Armor & Mobility

May/ June 2017

Military magazines in the United States and Canada, covering Armor and Mobility, focuses on tactical vehicles, C4ISR, Special Operations Forces, latest soldier equipment, shelters, and key DoD programs

Issue link: http://armormobility.epubxp.com/i/821232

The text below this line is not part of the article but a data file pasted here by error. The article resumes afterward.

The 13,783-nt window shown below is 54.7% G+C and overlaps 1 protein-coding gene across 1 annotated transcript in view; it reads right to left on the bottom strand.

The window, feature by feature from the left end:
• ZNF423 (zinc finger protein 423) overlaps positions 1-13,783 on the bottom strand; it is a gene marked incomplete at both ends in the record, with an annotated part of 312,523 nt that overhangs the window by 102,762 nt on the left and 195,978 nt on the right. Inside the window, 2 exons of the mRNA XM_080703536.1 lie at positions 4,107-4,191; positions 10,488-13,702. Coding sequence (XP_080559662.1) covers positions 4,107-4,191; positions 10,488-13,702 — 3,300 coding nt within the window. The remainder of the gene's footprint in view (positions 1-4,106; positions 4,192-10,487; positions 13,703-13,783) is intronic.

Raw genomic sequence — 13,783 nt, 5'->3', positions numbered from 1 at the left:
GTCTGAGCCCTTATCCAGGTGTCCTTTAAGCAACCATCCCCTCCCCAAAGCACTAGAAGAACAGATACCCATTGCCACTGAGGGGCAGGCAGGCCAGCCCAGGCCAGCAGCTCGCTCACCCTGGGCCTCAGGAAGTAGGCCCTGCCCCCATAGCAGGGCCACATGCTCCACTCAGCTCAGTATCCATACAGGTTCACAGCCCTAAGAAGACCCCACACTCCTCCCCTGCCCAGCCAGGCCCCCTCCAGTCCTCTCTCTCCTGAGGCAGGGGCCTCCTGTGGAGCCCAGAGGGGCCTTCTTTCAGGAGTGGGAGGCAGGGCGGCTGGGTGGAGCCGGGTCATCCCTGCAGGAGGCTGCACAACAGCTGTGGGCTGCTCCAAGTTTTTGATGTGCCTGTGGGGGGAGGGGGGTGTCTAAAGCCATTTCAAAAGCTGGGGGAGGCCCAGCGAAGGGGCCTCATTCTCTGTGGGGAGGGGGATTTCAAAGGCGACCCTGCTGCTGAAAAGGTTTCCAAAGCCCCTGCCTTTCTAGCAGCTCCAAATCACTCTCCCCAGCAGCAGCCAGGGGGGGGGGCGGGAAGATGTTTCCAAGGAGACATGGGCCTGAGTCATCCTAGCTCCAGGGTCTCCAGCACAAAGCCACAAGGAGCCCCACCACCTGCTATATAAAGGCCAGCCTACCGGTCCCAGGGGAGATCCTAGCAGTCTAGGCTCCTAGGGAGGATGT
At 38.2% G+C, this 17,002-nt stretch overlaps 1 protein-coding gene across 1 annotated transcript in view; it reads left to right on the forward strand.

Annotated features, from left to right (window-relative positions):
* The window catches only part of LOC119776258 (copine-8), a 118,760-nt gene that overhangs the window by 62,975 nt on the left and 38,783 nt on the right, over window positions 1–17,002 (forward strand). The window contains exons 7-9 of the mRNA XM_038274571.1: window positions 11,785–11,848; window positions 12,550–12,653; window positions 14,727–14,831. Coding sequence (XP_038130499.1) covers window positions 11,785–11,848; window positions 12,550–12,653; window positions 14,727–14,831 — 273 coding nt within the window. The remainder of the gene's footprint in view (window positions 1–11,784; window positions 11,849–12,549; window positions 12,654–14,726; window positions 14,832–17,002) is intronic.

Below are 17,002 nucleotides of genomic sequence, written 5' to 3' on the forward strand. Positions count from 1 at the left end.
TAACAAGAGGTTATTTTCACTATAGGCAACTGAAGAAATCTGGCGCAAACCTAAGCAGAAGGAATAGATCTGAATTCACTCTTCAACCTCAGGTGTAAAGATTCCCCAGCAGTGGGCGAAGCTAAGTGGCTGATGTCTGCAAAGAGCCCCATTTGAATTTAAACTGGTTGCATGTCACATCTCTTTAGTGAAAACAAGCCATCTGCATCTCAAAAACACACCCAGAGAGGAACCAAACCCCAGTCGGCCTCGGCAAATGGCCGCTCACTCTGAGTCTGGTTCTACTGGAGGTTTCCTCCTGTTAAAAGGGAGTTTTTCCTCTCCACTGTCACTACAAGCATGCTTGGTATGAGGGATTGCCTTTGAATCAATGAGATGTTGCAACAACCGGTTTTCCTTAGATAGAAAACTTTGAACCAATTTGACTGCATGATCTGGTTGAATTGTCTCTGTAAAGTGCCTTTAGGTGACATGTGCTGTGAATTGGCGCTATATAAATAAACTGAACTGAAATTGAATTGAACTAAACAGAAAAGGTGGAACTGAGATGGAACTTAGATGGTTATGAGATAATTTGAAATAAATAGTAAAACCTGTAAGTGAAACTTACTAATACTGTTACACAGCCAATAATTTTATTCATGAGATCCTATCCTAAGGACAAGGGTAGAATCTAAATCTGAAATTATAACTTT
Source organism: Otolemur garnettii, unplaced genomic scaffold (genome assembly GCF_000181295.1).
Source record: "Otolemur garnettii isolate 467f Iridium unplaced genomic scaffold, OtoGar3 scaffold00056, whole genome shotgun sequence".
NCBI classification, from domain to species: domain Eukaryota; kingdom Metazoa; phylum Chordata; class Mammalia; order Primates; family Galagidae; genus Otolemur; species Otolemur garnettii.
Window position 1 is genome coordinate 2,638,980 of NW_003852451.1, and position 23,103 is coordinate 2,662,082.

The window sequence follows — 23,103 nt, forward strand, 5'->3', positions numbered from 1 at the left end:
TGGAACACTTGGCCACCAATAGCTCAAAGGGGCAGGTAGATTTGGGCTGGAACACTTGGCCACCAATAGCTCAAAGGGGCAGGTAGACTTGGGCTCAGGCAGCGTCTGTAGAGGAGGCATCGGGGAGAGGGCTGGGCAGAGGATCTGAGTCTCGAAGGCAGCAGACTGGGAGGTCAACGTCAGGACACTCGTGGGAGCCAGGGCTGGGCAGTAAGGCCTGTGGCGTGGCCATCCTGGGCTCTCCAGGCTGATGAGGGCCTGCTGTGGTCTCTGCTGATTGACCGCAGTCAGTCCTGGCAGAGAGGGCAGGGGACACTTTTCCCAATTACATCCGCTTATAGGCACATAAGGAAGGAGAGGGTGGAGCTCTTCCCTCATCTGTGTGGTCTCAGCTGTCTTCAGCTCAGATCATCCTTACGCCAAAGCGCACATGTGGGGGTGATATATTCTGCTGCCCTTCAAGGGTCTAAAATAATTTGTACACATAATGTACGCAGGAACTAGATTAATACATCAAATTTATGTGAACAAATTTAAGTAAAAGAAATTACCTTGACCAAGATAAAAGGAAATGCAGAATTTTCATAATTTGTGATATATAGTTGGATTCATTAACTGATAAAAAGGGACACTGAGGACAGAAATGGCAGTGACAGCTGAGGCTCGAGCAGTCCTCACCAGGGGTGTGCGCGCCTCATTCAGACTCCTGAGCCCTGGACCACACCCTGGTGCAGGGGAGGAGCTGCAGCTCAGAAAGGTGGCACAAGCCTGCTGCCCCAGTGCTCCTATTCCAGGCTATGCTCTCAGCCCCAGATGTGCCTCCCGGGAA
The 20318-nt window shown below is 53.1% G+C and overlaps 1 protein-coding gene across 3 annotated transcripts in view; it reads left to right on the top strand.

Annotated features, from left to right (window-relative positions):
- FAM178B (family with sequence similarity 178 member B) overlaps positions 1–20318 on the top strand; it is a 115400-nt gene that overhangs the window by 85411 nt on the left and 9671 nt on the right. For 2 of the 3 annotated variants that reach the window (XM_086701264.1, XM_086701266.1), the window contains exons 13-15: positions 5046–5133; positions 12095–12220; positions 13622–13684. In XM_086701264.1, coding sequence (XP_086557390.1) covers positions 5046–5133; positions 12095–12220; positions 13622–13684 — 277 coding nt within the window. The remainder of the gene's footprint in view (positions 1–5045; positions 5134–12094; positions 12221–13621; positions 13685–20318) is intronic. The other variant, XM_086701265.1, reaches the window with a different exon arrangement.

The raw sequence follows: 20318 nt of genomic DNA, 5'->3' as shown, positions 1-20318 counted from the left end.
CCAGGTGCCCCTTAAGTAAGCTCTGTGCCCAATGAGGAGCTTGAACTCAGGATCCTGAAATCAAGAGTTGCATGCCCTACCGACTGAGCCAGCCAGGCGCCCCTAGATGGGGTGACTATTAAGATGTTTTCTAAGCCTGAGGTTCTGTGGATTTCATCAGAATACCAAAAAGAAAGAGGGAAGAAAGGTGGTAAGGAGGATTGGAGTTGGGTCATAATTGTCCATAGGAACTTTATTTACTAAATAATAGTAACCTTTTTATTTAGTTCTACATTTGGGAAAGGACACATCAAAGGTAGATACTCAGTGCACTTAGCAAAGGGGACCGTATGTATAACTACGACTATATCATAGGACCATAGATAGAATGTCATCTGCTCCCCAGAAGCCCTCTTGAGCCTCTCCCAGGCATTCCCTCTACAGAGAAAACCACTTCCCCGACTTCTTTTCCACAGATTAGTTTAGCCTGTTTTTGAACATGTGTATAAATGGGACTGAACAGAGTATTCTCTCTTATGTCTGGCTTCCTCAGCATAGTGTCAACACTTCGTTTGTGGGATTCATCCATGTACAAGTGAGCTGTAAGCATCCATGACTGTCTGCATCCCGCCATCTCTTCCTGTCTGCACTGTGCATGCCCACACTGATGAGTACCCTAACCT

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Our primary goal in lethality is to increase the UAS stowed kill capac- ity in support of ground force commanders through smaller form factor, tailorable, lethal munitions. Currently commanders are fighting a battle of endurance vs. stowed kills and we want to balance that equation. The primary goal with an increase in survivability is to better harden our systems to survive and fight effectively against emerging threats on the current battlefield as well as in the future Multi-Domain Construct where they will face a significant Anti-access and Area Denial (A2AD) threat, GPS denial & intrusion and Electronic Warfare Attack. A&M: In terms of Army partnering in a Joint, Multi-Domain interoperable environment, speak to how TRADOC is focusing on opportunities to advance capabilities fielding. COL Cravey: We are currently developing a future family of UAS that is partially informed by the programs that our Sister services develop. We are taking advantage of opportunities to collaborate for common technology to the maximum extent possible. For example, our future Scalable Control Interface for UAS must have the capability to interface with Joint UAS platforms, integrate Fires and CEMA from Joint Forces, and must operate on a network that supports Join communications. We're seeking to leverage work done by USMC in support of their MUX requirement to shorten the development and fielding timeline for Army UAS systems and may find some Joint solutions as we further develop Army UAS requirements. A&M: From an industry partnering perspective, how is TRADOC working to partner with industry to better facilitate contract efforts for increased concept to field outcomes? COL Cravey: I'm not in the contract arena, that's our partners at the Project Management (PM) level. We focus on requirements and finding the best technology to meet those requirements. We partner with industry for development of future systems. My team spends a great deal of time laying out the capability gaps and researching potential solutions. For example, In addition to continuous industry engagements, last year we held a 'shark tank' style two day session at the AUVSI symposium open to anyone in industry to pitch any UAS related technology they thought might be applicable to our mission set. We then provided open feedback on their ideas and technology. Some of those pitches really caught our attention and garnered follow up. When we have the need to fill a gap and specifics on the parameters we'll work with the PM who will release RFIs and RFPs to industry to attempt to meet those gaps with their particular solutions. Specifically we are currently focused on VTOL capability with endurance for UAS and future weapons that have extended range capability and are tailorable beyond our currently fielded inventory. The Apache helicopter is able to perform semi autonomous engagements in which an Unmanned Aircraft System identifies a target and provides missile guidance for the Apache. The Apache pilot is able to execute limited control of the UAS during these engagements extending the operational reach of his platform to well beyond line of sight resulting in ability to engage targets outside of the threat area. (AVNCOE) Army soldiers observe fire from an Apache helicopter. The Apache is being updated with new weapons, communications systems, and sensors to enable it's lethality in a near peer threat environment. (AVNCOE) ARMY AIR INTEGRATING MISSION DOCTRINECHINOOK www.tacticaldefensemedia.com Armor & Mobility | May/June 2017 | 21

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